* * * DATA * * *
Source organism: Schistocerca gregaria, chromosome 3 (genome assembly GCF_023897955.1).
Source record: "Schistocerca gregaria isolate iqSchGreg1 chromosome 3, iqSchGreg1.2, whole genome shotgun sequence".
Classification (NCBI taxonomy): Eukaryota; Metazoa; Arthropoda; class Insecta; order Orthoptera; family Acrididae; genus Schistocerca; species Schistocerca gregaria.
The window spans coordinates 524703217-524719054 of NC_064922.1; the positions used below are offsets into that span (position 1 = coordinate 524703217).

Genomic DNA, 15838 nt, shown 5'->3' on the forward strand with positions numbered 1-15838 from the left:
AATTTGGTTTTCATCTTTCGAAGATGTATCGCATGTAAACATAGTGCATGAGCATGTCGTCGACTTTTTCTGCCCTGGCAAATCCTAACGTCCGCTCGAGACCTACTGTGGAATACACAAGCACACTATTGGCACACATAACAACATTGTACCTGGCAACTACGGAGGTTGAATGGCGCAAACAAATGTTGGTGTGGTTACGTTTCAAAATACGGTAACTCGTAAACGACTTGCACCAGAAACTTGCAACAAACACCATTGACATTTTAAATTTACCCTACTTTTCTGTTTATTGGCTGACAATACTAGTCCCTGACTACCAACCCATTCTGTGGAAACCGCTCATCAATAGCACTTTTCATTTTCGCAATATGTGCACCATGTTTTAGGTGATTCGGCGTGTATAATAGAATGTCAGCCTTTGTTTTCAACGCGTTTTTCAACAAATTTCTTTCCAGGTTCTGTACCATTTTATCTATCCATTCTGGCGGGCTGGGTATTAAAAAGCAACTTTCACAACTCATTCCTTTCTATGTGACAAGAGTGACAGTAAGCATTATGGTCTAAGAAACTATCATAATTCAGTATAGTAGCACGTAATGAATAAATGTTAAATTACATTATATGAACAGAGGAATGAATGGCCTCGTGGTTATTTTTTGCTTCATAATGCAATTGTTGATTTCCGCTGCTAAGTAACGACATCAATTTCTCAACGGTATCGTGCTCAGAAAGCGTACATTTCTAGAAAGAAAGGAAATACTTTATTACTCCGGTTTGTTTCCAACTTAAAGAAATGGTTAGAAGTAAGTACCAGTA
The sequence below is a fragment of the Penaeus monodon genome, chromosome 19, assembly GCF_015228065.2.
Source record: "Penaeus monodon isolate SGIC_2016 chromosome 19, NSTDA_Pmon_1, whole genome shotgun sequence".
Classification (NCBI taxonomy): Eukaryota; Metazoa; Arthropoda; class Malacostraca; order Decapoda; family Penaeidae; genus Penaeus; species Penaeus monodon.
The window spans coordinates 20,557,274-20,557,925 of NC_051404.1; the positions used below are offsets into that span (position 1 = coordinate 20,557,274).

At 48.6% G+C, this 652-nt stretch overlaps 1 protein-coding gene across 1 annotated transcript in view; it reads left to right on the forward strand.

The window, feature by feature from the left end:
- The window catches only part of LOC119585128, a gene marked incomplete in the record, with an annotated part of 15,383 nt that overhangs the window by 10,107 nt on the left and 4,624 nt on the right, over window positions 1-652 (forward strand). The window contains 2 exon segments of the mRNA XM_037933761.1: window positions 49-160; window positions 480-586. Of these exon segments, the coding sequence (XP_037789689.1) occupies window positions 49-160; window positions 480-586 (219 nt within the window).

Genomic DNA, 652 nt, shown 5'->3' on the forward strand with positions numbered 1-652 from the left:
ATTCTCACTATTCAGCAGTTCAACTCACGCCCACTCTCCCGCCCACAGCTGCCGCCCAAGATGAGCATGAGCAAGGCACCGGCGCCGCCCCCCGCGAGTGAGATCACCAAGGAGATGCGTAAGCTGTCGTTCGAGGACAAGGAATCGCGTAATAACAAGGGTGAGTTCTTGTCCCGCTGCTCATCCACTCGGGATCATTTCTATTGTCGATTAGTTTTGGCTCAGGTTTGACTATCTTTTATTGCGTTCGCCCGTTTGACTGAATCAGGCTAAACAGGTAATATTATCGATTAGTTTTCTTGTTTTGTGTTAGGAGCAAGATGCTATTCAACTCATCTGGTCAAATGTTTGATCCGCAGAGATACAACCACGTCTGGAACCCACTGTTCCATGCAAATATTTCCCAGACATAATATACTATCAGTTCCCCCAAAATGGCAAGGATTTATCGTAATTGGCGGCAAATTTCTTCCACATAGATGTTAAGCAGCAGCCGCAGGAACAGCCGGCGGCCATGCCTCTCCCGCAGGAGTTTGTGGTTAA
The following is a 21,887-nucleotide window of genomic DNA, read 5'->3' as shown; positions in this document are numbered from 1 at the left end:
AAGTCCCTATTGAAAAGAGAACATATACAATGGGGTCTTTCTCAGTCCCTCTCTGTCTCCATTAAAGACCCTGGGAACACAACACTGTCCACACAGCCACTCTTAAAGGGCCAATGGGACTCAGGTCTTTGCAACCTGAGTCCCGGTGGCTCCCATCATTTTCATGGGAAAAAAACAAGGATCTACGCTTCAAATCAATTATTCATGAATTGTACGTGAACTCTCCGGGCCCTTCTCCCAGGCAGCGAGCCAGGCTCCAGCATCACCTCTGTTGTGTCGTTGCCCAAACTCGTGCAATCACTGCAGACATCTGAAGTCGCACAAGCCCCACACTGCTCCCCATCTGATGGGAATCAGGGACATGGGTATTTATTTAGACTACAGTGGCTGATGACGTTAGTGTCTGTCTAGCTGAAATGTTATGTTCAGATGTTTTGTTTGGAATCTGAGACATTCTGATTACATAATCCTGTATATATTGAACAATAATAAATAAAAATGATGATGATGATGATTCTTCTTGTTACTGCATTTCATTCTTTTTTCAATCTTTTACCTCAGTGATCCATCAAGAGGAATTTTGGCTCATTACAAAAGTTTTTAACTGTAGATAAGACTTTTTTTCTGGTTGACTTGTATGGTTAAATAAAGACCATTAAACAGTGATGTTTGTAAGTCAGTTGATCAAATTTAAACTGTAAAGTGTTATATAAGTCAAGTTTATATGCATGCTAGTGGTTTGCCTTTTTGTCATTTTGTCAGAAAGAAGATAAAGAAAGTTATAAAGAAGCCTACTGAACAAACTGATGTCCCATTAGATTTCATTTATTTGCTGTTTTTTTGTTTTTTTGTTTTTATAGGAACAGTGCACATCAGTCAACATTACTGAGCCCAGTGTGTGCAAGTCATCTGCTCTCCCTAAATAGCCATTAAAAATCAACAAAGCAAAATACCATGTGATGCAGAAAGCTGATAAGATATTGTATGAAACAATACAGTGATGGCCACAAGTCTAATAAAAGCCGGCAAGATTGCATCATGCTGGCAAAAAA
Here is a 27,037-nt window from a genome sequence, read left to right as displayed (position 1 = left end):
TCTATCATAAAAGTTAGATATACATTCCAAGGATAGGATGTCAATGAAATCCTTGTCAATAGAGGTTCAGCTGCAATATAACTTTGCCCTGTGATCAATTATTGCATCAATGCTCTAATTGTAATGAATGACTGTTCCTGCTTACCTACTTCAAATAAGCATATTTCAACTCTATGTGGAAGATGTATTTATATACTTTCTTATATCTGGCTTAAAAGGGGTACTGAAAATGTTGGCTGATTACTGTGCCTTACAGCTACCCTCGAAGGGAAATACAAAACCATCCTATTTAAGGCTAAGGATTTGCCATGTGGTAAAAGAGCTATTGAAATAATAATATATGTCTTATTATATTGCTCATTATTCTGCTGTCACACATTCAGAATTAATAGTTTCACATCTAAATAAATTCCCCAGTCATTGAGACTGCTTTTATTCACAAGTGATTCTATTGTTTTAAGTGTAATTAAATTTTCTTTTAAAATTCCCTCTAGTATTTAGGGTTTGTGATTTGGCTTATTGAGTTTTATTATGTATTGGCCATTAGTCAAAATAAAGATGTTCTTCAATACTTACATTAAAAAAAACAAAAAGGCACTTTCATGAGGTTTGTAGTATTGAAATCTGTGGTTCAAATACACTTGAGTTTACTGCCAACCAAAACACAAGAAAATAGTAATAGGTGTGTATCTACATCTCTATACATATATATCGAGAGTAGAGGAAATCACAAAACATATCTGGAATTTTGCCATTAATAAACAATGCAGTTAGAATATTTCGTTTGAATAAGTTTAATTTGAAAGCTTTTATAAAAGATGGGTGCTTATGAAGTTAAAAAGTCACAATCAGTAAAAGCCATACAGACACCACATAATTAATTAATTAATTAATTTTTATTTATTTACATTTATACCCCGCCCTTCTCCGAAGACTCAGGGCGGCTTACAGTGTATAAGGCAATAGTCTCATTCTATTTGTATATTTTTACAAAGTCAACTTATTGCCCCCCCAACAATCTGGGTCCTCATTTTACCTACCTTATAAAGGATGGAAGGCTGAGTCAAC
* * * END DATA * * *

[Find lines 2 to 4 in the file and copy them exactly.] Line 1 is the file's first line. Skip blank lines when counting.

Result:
Source record: "Schistocerca gregaria isolate iqSchGreg1 chromosome 3, iqSchGreg1.2, whole genome shotgun sequence".
Classification (NCBI taxonomy): Eukaryota; Metazoa; Arthropoda; class Insecta; order Orthoptera; family Acrididae; genus Schistocerca; species Schistocerca gregaria.
The window spans coordinates 524703217-524719054 of NC_064922.1; the positions used below are offsets into that span (position 1 = coordinate 524703217).